Buick Four

  (Redirected from Buick Model 10)

The Buick 4 was a series of passenger cars produced by the Buick Division of GM from 1909 through 1918, and was available as a touring car, phaeton or roadster. It was available with the Buick Model B as a larger alternative offering a larger engine and better durability.[2][3] It became the junior sedan in 1914 when the Buick Six was introduced.

Buick Four
Buick Model 10 tonneau (36605421661).jpg
1909 Buick Model 10
ManufacturerBuick (General Motors)
Model years1909-1918
AssemblyFlint Wagon Works, Flint, Michigan, United States[1]
Body and chassis
Classluxury car
LayoutFront-engine, rear-wheel-drive[1]
RelatedJanney Automobile[1]
Engine165 cu in (2.7 L) Buick Straight-4 engine OHV
Transmission3-speed synchromesh manual[1]
Wheelbase92 in (2,337 mm)
165 in (4,191 mm)[1]
PredecessorBuick Model B
SuccessorBuick Six


The Model 10 (1908-1910) was equipped with a overhead valve, in-line 165 cu in (2,703 cc) four-cylinder engine developing 40 bhp. The engine was installed in the front, driving the rear wheels through a transmission shaft. The gearbox had three forward gears, with the gearshift lever positioned to the right of the driver. The brake pedal came into contact with the Drum brake on the rear wheels. The Model 10 had a wheelbase of 88 in (2,235 mm) and was offered as a 5 passenger touring car, 4-door landaulet or 4-door sedan, manufacturing 23,100.[1] The Model 10 was an improvement of the previously developed car made by Janney Motor Company and acquired by Buick.[1] The Model 32 (roadster) and Model 33 (touring car) were built in 1911. The only changes were the wheelbases at 89 in (2,261 mm) for the roadster and 100 in (2,540 mm) for the touring car. 1,150 Model 32 and 2,000 Model 33 were manufactured.[1] It had a listed retail price of US$1,000[1] ($27,775 in 2020 dollars [4]).

The Model 34 (short wheel base roadster) 91 in (2,305 mm), Model 35 (long wheelbase touring car) at 102 in (2,584 mm), and Model 36 (long wheelbase roadster) were manufactured in 1912, with 1,400 Model 34, 6,050 Model 35 and 1,600 Model 36.[1]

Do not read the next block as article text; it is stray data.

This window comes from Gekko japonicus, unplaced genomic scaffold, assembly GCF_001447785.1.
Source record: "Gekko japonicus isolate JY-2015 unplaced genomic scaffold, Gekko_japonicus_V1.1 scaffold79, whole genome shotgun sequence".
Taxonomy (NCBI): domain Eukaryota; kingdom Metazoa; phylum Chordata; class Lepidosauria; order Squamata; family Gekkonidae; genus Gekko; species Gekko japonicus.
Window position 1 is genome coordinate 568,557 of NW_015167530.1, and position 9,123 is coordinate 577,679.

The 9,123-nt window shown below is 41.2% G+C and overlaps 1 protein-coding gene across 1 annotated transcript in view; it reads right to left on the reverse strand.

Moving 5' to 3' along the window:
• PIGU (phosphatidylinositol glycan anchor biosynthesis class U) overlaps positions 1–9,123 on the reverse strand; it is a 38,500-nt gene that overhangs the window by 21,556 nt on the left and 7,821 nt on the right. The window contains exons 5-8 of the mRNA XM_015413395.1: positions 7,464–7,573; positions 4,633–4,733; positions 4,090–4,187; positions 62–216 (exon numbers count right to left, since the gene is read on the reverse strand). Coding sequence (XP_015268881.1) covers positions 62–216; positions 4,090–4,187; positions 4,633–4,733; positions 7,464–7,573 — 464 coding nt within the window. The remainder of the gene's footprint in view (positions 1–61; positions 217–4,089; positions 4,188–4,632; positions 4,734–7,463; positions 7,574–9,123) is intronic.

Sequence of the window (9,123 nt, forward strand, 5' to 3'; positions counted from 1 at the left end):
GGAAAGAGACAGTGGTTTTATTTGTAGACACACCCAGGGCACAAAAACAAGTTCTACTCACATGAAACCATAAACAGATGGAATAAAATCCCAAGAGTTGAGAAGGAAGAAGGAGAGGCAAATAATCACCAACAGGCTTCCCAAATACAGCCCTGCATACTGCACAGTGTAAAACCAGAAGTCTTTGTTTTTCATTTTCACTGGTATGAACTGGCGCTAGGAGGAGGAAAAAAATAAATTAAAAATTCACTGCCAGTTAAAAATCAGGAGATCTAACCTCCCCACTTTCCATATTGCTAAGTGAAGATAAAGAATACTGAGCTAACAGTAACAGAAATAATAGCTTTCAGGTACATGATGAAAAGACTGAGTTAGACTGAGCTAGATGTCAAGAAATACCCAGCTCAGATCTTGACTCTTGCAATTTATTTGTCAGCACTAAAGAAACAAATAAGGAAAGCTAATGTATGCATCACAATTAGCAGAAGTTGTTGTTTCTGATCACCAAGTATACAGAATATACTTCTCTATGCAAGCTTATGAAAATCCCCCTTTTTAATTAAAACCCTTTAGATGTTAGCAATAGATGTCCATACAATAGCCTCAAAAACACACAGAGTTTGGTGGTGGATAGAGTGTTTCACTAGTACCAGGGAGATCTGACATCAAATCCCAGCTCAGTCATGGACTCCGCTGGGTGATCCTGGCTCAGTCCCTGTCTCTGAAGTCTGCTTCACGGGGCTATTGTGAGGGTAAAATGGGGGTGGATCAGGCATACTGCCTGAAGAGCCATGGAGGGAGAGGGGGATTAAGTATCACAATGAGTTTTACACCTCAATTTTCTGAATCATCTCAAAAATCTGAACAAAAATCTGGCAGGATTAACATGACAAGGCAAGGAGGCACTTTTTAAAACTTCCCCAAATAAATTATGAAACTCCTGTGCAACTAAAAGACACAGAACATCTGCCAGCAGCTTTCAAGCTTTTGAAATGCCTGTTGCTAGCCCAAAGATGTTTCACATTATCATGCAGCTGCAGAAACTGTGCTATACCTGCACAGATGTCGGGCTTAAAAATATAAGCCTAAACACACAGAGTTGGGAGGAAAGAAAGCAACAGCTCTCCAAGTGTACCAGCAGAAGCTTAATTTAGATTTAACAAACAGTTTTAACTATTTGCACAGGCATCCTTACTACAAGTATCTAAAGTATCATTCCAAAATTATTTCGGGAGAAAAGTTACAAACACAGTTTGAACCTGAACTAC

The 1913 Model 24 roadster replaced the previous Model 34 and 36, while the Model 25 replaced the Model 35 touring sedan, and shared a wheelbase at 105 in (2,667 mm), while the mechanicals were unchanged from previous years, producing 2,850 Model 24 and 8,150 Model 25.[5]

The model designations changed again for 1914, now identified as the B-24 roadster and B-25 Touring sedan, with 3,126 B-24 roadsters and 13,446 B-25 assembled, while the dimensions and mechanical features unchanged, aside from a standard folding windshield.[1]

For 1915, the roadster was the C-24 and the touring sedan was the C-25, manufacturing stayed the same while 3,256 C-24 roadsters and 19,080 C-25 touring cars were built.[1]


  1. ^ a b c d e f g h i j k l Kimes, Beverly (1996). Standard catalog of American Cars 1805–1942 (third ed.). Krause publications. pp. 161–193. ISBN 0-87341-478-0.
  2. ^ Georgano, N. (2000). Beaulieu Encyclopedia of the Automobile. London: HMSO. ISBN 1-57958-293-1.
  3. ^ Clymer, Floyd. Treasury of Early American Automobiles, 1877-1925 (New York: Bonanza Books, 1950)
  4. ^ 1634 to 1699: Harris, P. (1996). "Inflation and Deflation in Early America, 1634–1860: Patterns of Change in the British American Economy". Social Science History. 20 (4): 469–505. JSTOR 1171338. 1700-1799: McCusker, J. J. (1992). How much is that in real money?: a historical price index for use as a deflator of money values in the economy of the United States (PDF). American Antiquarian Society. 1800–present: Federal Reserve Bank of Minneapolis. "Consumer Price Index (estimate) 1800–". Retrieved January 1, 2020.
  5. ^ Howard Greene, Harold Whiting Slauson (1926). Everyman's Guide to Motor Efficiency. New York: Leslie-Judge Company.

See alsoEdit